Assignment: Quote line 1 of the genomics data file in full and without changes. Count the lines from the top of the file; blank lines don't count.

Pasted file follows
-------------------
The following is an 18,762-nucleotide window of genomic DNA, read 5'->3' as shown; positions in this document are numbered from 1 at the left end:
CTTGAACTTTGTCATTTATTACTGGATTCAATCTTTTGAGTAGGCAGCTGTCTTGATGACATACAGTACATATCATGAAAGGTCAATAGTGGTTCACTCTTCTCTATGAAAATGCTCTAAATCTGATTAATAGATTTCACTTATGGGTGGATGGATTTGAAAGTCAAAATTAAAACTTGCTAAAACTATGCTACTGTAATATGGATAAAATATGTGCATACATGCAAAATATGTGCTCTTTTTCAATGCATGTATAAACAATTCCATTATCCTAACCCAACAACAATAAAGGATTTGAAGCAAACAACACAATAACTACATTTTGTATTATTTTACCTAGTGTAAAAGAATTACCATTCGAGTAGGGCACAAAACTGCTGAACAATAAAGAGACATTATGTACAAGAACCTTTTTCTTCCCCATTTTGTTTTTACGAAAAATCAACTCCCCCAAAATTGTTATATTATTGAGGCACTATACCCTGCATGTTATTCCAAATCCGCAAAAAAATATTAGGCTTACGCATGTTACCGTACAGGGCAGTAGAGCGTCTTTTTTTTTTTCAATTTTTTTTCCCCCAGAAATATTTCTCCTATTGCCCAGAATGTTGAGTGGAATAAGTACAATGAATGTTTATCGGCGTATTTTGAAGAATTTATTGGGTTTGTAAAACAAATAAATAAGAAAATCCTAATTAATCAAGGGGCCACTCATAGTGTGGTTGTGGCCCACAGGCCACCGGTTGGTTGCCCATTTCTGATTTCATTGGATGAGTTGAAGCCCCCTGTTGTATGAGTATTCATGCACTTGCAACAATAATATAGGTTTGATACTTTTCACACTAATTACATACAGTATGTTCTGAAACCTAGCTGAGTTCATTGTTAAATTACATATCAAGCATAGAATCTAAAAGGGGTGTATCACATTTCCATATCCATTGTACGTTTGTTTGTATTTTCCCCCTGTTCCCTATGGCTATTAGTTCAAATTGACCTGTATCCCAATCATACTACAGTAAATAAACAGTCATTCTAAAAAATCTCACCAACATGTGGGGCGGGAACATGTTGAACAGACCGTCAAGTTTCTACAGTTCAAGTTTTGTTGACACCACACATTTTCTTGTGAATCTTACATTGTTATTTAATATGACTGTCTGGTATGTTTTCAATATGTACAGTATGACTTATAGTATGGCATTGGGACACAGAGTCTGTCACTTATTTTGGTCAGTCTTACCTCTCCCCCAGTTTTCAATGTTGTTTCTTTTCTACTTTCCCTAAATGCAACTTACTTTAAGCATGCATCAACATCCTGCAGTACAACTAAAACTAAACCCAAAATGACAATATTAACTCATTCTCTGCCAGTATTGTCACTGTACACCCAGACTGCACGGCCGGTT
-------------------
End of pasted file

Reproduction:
The following is an 18,762-nucleotide window of genomic DNA, read 5'->3' as shown; positions in this document are numbered from 1 at the left end: